And with that being said, here are some next steps you can take:

Next Steps:

Get basic jazz theory down: For this I’d highly recommend my eBook and Companion Course Zero to Improv.

Start mastering jazz blues: the blues is a great way to get started with learning jazz language and it will give you an unfair advantage with all of the rest of jazz improv. Sign up for my free masterclass “Boost Your Jazz Blues” to get help with that.

Start studying jazz standards: If you feel like you have some theory knowledge and are prepared to do some more deep dive studies on specific jazz standards, check out my Jazz Standards Playbooks Vol. 1 and Vol. 2.

Start a full-on jazz practice program: If you are really ready to dive in deep and take on a comprehensive, full-fledged jazz practice program, check out my flagship course 30 Steps to Better Jazz Playing.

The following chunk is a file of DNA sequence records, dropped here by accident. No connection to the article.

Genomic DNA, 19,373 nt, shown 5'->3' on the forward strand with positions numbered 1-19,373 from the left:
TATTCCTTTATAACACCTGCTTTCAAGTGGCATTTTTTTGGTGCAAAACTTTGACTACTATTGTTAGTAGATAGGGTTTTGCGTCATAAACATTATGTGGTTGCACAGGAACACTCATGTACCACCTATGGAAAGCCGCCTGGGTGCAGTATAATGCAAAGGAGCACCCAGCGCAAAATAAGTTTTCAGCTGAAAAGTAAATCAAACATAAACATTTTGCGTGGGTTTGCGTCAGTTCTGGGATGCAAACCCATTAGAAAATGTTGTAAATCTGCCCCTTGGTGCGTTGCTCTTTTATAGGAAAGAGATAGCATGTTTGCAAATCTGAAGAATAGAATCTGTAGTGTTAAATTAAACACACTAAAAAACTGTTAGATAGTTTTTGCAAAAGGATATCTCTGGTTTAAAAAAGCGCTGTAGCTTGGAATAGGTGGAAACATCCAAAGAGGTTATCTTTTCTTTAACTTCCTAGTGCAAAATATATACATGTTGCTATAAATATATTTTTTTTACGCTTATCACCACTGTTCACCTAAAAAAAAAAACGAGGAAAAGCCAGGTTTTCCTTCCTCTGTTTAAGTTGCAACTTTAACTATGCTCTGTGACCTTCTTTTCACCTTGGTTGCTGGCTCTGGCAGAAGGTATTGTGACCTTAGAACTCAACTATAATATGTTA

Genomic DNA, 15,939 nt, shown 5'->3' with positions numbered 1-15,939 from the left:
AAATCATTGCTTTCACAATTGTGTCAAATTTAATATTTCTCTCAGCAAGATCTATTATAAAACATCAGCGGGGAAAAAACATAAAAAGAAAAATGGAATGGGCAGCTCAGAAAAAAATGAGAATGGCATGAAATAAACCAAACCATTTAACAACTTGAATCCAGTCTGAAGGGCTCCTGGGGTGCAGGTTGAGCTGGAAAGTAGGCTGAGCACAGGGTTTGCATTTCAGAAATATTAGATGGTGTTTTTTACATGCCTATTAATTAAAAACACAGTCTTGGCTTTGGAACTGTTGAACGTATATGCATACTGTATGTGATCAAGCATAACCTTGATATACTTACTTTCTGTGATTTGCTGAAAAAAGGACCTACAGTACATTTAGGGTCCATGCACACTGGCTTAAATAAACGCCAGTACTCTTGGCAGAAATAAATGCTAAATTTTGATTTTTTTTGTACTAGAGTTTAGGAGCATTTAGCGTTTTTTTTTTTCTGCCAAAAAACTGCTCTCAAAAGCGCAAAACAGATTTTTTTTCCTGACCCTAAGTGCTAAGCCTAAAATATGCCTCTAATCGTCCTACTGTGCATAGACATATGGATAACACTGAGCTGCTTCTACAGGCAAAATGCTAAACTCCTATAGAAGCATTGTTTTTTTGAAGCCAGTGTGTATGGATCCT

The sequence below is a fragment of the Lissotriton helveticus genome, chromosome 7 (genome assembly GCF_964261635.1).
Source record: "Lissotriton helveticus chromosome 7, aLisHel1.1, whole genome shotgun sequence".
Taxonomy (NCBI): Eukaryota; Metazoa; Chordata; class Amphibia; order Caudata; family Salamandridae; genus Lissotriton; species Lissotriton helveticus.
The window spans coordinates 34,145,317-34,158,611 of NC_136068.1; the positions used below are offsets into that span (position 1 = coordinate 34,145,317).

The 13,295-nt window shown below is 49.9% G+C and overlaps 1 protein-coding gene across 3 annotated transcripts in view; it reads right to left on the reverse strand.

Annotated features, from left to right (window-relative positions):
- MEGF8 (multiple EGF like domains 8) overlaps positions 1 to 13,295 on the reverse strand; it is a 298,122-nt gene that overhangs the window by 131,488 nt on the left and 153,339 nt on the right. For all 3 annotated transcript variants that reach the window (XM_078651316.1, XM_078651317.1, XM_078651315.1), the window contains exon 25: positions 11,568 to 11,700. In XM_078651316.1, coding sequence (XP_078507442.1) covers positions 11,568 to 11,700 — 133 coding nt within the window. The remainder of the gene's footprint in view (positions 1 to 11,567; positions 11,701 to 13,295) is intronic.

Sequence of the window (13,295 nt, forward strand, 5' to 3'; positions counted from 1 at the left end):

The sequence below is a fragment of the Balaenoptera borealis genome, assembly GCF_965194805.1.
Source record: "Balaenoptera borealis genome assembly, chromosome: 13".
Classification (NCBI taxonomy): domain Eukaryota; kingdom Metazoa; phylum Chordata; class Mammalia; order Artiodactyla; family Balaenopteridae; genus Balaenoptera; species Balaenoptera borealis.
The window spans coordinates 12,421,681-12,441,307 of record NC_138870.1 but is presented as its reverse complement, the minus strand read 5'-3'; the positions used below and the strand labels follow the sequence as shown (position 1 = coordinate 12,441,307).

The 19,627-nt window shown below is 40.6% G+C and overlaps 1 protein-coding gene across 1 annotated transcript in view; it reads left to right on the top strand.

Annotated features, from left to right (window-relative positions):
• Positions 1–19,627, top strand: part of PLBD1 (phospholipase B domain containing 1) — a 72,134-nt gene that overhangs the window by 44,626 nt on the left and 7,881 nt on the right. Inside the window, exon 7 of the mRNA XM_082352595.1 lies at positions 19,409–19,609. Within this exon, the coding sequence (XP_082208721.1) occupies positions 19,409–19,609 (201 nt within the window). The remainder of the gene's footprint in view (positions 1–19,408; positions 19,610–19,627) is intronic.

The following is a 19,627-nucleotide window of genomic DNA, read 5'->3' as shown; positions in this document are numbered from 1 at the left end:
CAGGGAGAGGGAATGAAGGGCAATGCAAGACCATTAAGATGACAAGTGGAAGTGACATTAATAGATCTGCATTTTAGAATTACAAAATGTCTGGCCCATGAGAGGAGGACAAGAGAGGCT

I trust this beginner’s guide to playing jazz has set you up on the right foot and will get you heading down the right path!

Remember to listen, and take action!

Brent Vaartstra
Brent Vaartstrahttp://www.brentvaartstra.com
Brent Vaartstra is a professional jazz guitarist and educator living in New York City. He is the head blogger and podcast host for learnjazzstandards.com which he owns and operates. He actively performs around the New York metropolitan area and is the author of the Hal Leonard publication "Visual Improvisation for Jazz Guitar." He's also the host of the music entrepreneurship podcast "Passive Income Musician."